Cystic Fibrosis and Nasal Polyposis

Ford D. Albritton IV, MD, and Todd T. Kingdom, MD, Emory University, Atlanta, Ga.

Disclosures
In This Article

Introduction

Sinonasal polyps are characterized by smooth, pale, almost translucent mucosa on a pedunculated or sessile base. They can occur anywhere in the sinus cavity, often along the middle meatus. Polyps are frequently multiple and bilateral, and their symptoms relate to their obstructive nature and include nasal stuffiness, mouth breathing, facial pain/pressure, anosmia, and even rhinorrhea.[1]

All that resembles a polyp is not a polyp. The differential diagnosis includes other nasal masses, such as gliomas and encephaloceles, as well as normal variants of nasal anatomy. Workup should include a thorough history and rhinoscopic exam. Sinonasal polyposis may be seen in a myriad of clinical situations including asthma, allergic rhinitis, immotile cilia syndrome, allergic fungal sinusitis, chronic sinusitis, and CF. Most commonly they are associated with allergic rhinitis and CF.[2,3]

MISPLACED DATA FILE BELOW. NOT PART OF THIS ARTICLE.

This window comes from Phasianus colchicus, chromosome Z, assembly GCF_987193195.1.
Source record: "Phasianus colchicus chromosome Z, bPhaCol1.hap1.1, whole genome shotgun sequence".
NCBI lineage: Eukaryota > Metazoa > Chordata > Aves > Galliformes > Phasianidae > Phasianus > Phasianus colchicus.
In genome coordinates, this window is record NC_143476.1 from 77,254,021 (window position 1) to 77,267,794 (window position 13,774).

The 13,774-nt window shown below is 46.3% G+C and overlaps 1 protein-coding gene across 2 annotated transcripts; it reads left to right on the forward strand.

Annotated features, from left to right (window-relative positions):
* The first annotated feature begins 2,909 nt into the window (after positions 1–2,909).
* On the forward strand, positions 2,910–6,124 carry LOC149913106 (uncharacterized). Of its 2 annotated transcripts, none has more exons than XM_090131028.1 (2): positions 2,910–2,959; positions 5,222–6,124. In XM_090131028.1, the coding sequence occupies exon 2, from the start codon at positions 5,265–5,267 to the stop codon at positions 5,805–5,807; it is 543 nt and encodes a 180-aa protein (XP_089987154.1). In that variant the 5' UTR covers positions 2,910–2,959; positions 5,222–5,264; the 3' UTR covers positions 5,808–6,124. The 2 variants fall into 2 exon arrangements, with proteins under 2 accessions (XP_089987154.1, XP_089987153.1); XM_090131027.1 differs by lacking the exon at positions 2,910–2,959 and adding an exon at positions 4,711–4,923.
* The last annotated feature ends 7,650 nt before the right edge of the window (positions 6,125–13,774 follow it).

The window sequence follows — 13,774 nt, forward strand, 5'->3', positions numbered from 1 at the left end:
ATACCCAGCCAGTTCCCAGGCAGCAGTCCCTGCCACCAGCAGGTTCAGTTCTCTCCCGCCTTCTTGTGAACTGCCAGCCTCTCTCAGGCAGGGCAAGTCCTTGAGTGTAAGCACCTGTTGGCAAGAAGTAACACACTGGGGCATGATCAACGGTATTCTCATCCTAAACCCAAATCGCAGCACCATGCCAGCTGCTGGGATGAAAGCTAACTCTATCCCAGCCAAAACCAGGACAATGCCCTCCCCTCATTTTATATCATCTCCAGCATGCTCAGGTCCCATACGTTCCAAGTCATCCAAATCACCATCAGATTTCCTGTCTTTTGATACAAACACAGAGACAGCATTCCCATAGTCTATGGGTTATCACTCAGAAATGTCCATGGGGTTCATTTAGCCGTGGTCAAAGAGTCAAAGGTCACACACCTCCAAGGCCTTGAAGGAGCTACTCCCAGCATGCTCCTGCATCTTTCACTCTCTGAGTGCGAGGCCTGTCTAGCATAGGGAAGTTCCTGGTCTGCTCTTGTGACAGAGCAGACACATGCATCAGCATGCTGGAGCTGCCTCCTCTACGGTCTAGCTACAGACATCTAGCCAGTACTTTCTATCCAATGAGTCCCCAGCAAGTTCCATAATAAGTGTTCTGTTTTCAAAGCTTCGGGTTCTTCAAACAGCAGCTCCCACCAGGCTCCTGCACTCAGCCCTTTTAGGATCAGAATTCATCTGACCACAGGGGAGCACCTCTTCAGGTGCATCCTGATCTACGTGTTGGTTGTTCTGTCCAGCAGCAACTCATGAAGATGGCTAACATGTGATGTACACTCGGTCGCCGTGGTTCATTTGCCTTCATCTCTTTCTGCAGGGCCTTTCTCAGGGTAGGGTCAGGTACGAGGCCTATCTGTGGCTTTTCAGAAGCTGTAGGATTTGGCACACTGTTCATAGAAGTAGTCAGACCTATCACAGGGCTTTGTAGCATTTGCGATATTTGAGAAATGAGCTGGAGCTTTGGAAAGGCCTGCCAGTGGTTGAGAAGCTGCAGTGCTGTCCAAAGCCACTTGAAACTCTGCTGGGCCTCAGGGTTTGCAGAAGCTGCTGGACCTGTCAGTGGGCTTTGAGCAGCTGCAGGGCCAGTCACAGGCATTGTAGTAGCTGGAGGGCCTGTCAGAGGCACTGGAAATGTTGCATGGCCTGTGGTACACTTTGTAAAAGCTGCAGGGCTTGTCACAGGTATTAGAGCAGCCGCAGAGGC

Comments

3090D553-9492-4563-8681-AD288FA52ACE
Comments on Medscape are moderated and should be professional in tone and on topic. You must declare any conflicts of interest related to your comments and responses. Please see our Commenting Guide for further information. We reserve the right to remove posts at our sole discretion.

processing....